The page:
China’s navy has now surpassed that held by any other nation across the globe in terms of numbers, including the USA, according to the US Department of Defence. The navy in Beijing has the ability to conduct “long-range precision strikes” in the near term even as it enhances “anti-submarine warfare (ASW) capabilities”. The Pentagon warned the Chinese Air Force (PLAAF) and the People’s Liberation Army Navy (PLAN) together “constitute the largest aviation force in the region and the third-largest in the world” – together possessing 2,800 aircraft and 2,250 combat aircraft.
The Pentagon said Beijing now has the “numerically largest navy in the world with a battle force of around 355 vessels”.
This compares to 296 warships owned by the US Navy, 69 by the Royal Navy and 295 owned by Russia.
China is expected to expand upon its current numbers in early 2022, adding a third aircraft carrier that will directly rival US supercarriers.
Satellite imagery shared of the shipyard where the aircraft is being built indicates significant progress has been made to the carrier’s external components and work is being undertaken on other vessels has slowed as resources for the carrier, dubbed Type-003, have taken precedence.
The People’s Liberation Army Navy in China had a barely recognisable navy 20 years ago.
However, the nation has been working hard to enact development in this area.
Satellite images captured by Colorado-based Mazar Technologies showed the outlines of a US aircraft carrier and at least one destroyer which sits on a railway track in China’s northwestern desert.
Maxar identified the location of the ‘warships’ as Ruoqiang county in the Taklamakan Desert, Xinjiang region.
The independent US Naval Institute (USNI) said on its website that the mock-ups of US ships were part of a new target range developed by the People’s Liberation Army.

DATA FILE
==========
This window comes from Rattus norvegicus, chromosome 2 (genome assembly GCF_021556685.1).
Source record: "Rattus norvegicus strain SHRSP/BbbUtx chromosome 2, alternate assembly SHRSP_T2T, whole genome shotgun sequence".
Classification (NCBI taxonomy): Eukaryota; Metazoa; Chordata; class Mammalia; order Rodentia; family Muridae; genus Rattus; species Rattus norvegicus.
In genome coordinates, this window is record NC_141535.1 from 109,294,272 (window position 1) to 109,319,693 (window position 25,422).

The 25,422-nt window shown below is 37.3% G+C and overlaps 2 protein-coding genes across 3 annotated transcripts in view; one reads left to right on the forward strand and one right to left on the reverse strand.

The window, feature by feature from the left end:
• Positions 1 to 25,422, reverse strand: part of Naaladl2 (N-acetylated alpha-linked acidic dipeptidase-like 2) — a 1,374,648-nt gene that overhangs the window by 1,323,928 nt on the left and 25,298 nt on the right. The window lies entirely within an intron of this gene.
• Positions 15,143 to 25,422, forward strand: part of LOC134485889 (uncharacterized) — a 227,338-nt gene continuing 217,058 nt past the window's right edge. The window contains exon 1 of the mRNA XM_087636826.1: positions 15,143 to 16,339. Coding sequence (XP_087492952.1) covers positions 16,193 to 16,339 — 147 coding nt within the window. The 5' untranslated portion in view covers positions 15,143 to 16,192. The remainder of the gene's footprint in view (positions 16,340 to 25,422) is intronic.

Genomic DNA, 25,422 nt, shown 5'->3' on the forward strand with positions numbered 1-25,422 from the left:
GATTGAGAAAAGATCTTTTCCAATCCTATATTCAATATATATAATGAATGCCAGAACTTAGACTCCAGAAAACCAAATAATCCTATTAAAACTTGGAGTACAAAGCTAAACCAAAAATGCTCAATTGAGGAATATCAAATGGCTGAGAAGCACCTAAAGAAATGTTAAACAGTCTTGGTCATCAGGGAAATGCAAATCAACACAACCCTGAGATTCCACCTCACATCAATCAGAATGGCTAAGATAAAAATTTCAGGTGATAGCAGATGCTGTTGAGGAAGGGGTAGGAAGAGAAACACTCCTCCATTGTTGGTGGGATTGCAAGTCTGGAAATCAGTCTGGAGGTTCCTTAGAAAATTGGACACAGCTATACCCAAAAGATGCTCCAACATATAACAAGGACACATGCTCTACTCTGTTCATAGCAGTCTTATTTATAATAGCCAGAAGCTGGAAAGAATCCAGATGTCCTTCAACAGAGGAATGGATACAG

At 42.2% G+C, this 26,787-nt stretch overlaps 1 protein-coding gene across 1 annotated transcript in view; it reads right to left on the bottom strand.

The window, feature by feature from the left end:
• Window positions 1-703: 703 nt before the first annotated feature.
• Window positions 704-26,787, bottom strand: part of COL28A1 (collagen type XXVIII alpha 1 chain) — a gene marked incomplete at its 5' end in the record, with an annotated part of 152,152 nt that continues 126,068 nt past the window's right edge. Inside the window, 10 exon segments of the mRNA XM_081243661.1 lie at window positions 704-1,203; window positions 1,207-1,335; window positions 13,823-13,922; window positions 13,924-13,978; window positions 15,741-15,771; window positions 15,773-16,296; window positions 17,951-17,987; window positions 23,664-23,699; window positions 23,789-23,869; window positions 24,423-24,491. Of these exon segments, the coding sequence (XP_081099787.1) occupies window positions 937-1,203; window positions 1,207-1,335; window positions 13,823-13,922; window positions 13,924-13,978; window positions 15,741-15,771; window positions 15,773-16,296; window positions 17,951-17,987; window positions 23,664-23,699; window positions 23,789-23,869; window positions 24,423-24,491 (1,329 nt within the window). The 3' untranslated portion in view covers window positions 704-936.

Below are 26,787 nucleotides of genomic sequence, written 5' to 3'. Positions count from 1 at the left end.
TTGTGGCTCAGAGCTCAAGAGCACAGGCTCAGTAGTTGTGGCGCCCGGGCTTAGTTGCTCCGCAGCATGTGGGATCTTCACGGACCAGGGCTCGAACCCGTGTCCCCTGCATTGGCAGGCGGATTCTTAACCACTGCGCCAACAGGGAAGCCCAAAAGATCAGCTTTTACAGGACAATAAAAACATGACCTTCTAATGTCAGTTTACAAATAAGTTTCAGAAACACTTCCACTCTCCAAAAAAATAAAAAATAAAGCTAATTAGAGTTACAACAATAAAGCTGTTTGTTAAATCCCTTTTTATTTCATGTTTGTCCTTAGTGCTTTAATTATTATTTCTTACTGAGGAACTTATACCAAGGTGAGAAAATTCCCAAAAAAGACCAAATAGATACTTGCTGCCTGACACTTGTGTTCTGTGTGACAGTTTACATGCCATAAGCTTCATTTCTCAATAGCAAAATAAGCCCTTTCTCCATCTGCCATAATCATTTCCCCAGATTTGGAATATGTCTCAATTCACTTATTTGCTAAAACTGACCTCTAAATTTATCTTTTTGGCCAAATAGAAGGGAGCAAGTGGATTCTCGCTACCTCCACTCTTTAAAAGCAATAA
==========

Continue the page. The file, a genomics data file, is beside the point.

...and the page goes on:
It was not clear from the images how many details had been included in the apparent targets – however, USNI said it had identified features on the destroyer including its funnels and weapons systems.
Chinese Foreign Ministry spokesperson Wang Wenbin said at a daily briefing Monday that he had no information about the images, who said, “I’m not aware of the situation you mentioned.”
Recent months have seen a substantial increase in the Chinese military arsenal including the development of land, sea and air-launched missiles – the upgrades have emphasised countering the USA and other countries’ naval forces.
China has stepped up its frequency of Chinese military flights southwest of Taiwan in recent months.
Taiwan is the self-governing island republic claimed by Beijing and which it threatens to annex by force.
Washington seeks to provide Taiwan with as much detail on Beijing’s weaponry as possible and shares its own arsenal with the region.
US law requires it ensures the island can defend itself and treats threats to it as matters of “grave concern.”
Last month, the Pentagon revealed China was expanding its nuclear force much quicker than officials predicted a year ago.
It was revealed the rate of expansion would by the mid-century match or surpass the global power operated by the US.
Experts and defence officials in the US have shared their concerns about this reality – warning it could be catastrophic for Beijing’s efforts regarding Taiwan particularly.
The report read: “The PLA’s evolving capabilities and concepts continue to strengthen (China’s) ability to “fight and win wars” against a “strong enemy” – a likely euphemism for the United States.”
Despite the overall numerical naval advantage, the number of aircraft carriers is considered to be the pressing issue when it comes to military prowess.
Aircraft carriers are vital as they act as floating fortresses and represent a formidable strategic obstacle for enemies.
Beijing’s latest carrier, which is the second the country has built domestically, reportedly possessed electromagnetic catapults for launching jets off the deck.
The carrier, which will launch early next year, also must be powered by hybrdid electric propulsion reports claim.
Washington and its allies will be keenly observing progress in China, especially in the wake of a hypersonic nuclear missile launch by Beijing in August – which caught Western nations off guard.
These missiles can reach speeds of up to 21,000mph and can strike anywhere on Earth from space within minutes.